Overdone Berger

Gossip-team launch turns into Jerry-rigged show

The schmoozefest held last week at the Starlight Roof, atop the Chase, for the St. Louis Post-Dispatch's new tag team of gossipmeisters turned out to be more of a semiretirement tribute to Jerry Berger than a coming-out bash for rookie Deb Peterson.

The most entertaining event of the evening was a ten-minute video, which Berger introduced as "The Story of My Life," set to an instrumental version of "That's Entertainment."

Save for a closing on-camera testimonial by County Executive Buzz Westfall, the tribute largely consisted of photos of Berger posing with stars of various magnitude over the years, through his incarnations as a film publicist, a public-relations man at the Muny and a columnist at the Globe-Democrat and the Post-Dispatch.

Jerry with Milton Berle. Jerry with Gene Kelly. Jerry with Jimmy Durante.

Jerry with Rock Hudson. Voice-over: "I schlepped to Hollywood to implore Rock Hudson's manager to allow him to appear at the Muny Opera to appear in I Do, I Do with Carol Burnett. Y'know, it worked."

And: "Leonard Bernstein became my consummate friend."

And: "Here's Robert Stack -- we were touchables."

And with Ethel Merman: "Her mentor was George Gershwin. She revealed to me that Gershwin was a cross-dresser."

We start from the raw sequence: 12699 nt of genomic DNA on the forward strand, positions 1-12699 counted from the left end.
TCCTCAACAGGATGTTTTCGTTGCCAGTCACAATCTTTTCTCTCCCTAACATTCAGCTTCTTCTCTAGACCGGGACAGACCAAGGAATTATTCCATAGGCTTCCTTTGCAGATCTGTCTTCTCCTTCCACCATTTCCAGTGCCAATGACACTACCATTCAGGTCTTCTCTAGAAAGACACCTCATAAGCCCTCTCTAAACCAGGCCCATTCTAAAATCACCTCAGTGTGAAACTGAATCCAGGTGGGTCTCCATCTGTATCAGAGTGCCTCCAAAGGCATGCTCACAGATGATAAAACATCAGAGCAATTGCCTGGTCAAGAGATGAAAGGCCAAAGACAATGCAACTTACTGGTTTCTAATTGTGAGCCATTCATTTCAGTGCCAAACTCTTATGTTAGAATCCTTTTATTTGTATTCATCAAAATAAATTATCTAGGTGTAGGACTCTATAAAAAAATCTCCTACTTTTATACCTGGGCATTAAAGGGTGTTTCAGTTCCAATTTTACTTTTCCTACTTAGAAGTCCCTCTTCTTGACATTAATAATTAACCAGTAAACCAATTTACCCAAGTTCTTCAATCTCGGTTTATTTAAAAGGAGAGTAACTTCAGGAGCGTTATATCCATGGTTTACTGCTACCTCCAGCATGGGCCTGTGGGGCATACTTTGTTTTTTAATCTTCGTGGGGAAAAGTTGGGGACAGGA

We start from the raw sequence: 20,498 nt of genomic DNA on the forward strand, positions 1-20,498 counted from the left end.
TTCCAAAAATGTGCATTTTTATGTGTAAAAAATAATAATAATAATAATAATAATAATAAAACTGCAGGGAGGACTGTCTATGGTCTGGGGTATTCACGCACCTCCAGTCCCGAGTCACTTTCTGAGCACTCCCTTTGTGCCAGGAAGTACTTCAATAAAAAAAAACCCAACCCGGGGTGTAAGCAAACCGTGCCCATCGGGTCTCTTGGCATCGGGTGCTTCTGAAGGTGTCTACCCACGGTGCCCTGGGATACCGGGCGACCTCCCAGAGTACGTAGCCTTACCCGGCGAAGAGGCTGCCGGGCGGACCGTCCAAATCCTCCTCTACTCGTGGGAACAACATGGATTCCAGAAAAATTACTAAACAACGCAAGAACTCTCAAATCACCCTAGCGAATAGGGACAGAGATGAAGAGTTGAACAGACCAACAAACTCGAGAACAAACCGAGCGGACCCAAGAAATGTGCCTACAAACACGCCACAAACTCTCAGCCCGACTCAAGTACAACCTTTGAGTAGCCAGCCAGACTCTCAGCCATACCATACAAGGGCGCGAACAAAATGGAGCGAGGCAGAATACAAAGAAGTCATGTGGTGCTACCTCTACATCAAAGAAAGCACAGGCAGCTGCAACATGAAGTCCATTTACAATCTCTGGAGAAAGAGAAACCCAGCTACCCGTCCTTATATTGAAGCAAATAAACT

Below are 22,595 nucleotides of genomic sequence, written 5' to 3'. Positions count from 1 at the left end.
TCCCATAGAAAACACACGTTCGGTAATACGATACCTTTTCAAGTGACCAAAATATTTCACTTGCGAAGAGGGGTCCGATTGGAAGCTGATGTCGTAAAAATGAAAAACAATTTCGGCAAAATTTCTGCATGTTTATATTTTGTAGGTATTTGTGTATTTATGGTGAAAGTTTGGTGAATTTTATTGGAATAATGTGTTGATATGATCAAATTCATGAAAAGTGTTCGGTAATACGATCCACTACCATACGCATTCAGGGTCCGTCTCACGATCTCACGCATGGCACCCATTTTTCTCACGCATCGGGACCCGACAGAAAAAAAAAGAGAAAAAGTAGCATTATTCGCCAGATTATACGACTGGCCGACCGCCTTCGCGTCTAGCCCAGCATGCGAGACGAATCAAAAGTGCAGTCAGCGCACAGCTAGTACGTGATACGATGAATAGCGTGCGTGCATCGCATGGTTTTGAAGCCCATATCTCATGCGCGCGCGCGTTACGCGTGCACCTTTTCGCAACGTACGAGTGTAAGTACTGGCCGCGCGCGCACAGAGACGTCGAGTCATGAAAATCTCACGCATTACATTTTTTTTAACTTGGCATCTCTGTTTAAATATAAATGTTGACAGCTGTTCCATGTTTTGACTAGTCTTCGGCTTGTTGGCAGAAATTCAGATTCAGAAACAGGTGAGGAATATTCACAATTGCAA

Now that's entertainment.

When the monitors went dark, even Berger admitted the shtick was "hokey as hell." But it was Grade A Berger, something there'll be less of in St. Louis' Only Daily from now on, as Berger steps back to two columns a week, with Peterson boldfacing the blurbs three times weekly.

Berger was careful to schmooze Peterson as "the ultimate professional" and "one of my closest friends."

Peterson, meanwhile, says Berger has already asked to see her copy before it runs: "He has suggested that. And it was, 'Gee, Jerry, did I forget to send you that? Sorry.'"

One rumor that made the Starlight Roof rounds was that Berger had signed a one-year contract and that he'll be gone after that. Berger denies any such contract, saying he's a part-time employee with no plan to quit. Retiring "would kill me," he says.

Peterson tends to agree: "He's being as gracious as he can be, but he's competitive, and I appreciate that in him. We'll be prying his fingers off the phone in the nursing home. I think he'll be calling in items until he can't any more."

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